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Raijintek ORCUS 240 Liquid CPU Cooler Review


For installation you start with the back plate which is heavily padded with foam, to prevent direct contact with the back of your motherboard. You start by placing four longer screws through each corner of the backplate and then installing on the rear of your motherboard.


With the back plate in place you can lock it down with the four included thumb nut spacers, washers are included that sit between your motherboard, and these standoffs. With all four firmly in place, you can mount the top bracket with a further four smaller screws, and mount the CPU block with two additional screws.

Both short and long radiator mounting screws are included depending on your preference of push or pull mounting, and although the mounting hardware is not super clearly labeled, the radiator screws are packaged separately which does help prevent confusion.

Overall the process only took about 10 minutes once I had fully versed myself with the instructions. I will say I think the instructions and mounting hardware labeling could be improved, but it didn’t really hinder installation that much. The fan connections are split, so one 4pin PWM connection, and a 4pin RGB LED connector each.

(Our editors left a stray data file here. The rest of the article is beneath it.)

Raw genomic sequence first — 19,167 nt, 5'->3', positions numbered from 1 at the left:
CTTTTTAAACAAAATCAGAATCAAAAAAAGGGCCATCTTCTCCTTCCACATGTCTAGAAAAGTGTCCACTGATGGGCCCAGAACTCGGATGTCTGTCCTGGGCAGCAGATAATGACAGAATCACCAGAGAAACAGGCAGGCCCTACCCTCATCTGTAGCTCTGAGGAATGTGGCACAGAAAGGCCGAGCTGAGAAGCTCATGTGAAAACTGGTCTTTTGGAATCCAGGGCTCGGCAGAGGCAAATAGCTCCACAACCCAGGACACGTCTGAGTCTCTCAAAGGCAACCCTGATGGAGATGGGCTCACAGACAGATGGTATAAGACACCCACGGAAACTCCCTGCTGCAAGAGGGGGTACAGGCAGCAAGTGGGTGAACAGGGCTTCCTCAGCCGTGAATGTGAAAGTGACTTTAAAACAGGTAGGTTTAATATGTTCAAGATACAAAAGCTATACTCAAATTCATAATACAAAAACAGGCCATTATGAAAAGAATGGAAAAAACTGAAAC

The fan PWM cables are nice and long but unfortunately, a splitter isn’t included, which does mean you will have to source one yourself or connect each fan to a separate motherboard header. The LED connections from each fan and the block can be run to the controller, and then connected to your PSU via the 4 pin Molex cable.


Running the lighting through its paces, the included controller works really well, the LED within the CPU block really helps illuminate the flow indicator, and the ring fans look pretty spectacular.


It works in a very similar fashion to some other remote controlled RGB strips you may have come across on Amazon. You have all the standard controls, you can flick between white red green and blue with the dedicated buttons on the remote, but to access more colours, and effects, you have to move through modes.

As standalone colours you can move through red, green, blue, yellow, purple, aqua, and white. You can have each of these colours breathing, and speed can be adjusted as well. There are also modes for breathing and cycling through colours, quick flashes through colours and smooth RGB transitions.

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